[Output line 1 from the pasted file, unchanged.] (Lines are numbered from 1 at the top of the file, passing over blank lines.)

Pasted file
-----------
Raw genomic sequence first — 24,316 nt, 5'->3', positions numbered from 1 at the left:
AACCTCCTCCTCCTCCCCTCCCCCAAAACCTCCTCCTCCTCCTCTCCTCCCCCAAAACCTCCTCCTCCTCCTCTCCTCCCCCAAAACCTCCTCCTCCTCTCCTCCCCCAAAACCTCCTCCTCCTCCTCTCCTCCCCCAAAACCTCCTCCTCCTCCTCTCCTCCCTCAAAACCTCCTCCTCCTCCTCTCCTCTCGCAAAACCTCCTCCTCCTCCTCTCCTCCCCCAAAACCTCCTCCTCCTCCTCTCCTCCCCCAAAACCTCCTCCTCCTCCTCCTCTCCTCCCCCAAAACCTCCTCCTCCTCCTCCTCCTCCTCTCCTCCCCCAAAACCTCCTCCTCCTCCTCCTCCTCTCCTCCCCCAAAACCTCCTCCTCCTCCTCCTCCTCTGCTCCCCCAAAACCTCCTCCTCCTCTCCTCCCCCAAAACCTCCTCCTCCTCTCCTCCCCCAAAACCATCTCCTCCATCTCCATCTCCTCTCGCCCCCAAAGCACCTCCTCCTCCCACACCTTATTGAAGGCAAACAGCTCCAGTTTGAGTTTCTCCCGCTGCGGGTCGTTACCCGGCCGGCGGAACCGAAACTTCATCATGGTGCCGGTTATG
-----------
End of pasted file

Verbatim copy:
Raw genomic sequence first — 24,316 nt, 5'->3', positions numbered from 1 at the left: